3. Lose consciousness, faint; also, experience a temporary loss of memory. For example, I couldn't remember a single note of the music; I blacked out completely, or The accused man claims he blacked out after his first drink. This usage is thought to have originated with pilots, who sometimes fainted briefly when pulling out of a power dive. It soon was transferred to other losses of consciousness or memory. [c. 1940]
See also: black, out

black out

v.
1. To stop emitting light; go out: The traffic lights blacked out when the storm knocked down power lines.
2. To cause a failure of electrical power in some region: The strong winds blacked out much of the city.
3. To lose consciousness or memory temporarily: The patient felt very dizzy and blacked out for a few minutes.
4. To suppress some memory from the conscious mind: The refugees blacked out their wartime experiences.
5. To prohibit the broadcast or spread of something, especially by censorship: The government blacked out the news that was broadcast from enemy radio stations.
See also: black, out
References in periodicals archive ?
As the long hot summer progresses, the black-outs are bound to increase, making life harder and less productive.
Typically headed by the camp director, this is a team of people who plan and initiate the camp's response to both external threats like forest fires and electrical black-outs, and internal threats such as a lost camper or severe weather plan.
Such devices, in turn, could spawn such payoffs as electric-transmission grids less vulnerable to power loss and black-outs, military radar with longer ranges and higher precision, and electric vehicles with improved performance, as compared with current versions.
It causes a problem with the blood supply to the body which stops the heart and causes black-outs and fainting.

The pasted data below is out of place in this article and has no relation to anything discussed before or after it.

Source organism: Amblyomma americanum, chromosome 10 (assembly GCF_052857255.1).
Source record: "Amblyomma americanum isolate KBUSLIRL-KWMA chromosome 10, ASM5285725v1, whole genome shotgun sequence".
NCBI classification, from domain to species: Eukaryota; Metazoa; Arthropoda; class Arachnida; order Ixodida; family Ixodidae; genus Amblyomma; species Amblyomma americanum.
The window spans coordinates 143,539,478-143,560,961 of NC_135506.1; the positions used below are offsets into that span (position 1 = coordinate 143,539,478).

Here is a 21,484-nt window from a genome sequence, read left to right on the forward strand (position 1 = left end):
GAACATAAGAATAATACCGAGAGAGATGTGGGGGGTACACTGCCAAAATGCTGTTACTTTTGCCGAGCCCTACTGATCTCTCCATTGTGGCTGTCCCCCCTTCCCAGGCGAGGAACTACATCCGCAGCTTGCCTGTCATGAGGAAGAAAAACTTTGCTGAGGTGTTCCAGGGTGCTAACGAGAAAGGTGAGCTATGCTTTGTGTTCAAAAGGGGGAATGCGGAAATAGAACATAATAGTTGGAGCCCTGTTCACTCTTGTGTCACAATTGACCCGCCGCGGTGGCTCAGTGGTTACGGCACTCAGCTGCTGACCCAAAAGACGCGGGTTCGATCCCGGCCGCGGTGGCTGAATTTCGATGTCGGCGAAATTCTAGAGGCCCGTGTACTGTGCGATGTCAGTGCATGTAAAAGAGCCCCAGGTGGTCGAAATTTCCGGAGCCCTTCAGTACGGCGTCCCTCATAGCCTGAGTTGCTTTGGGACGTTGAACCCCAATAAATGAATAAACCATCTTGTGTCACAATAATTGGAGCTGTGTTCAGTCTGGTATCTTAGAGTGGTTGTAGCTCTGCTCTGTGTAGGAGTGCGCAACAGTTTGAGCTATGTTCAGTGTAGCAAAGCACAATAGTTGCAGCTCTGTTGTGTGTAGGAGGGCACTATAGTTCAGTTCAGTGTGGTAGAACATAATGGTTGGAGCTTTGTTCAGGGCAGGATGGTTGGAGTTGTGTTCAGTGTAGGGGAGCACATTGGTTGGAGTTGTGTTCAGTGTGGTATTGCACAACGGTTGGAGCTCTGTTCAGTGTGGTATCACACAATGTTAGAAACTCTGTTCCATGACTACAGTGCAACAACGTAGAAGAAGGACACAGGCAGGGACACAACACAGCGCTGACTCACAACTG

Eurosolar, the European Association for Renewable Energy, has denounced "abuse of the fears of consumers and industry following recent black-outs", describing the project as "a complete perversion of the concept of security of energy supply (...) cementing electricity production from finite fossil and nuclear fuels".
Another 3,000 homes in EAST YORKSHIRE suffered black-outs.
He has been suffering from black-outs for more than a year but until last week, he did not know why.
Frequent power black-outs has been the norm for years.
Brian will also include the black-outs and the threat of Zeppelin air raids and the production of munitions, centred on the town's chemical industry.
The installation of a static var compensator (SVC) will provide reactive power support to mitigate voltage instabilities and help prevent black-outs. SVC is part of ABB's family of flexible alternating current transmission systems (FACTS) technologies, which improve the capacity, security and flexibility of power transmission systems, and makes a valuable contribution to the development of smarter grids.
The blast knocked out the island's biggest power plant at Vassiliko next to the base, causing black-outs in the capital Nicosia and at dozens of tourist resorts.
He said Valliday is due to see a neurologist about black-outs, and added: "There are a litany of gaps in the case."
She also navigated the number 14 from the garage to town, through the debris of bombed buildings, in the black-outs of the Blitz.
FBI men Joseph Fiennes and John Cho are still trying to work out why the worldwide black-outs happened and what all the visions meant.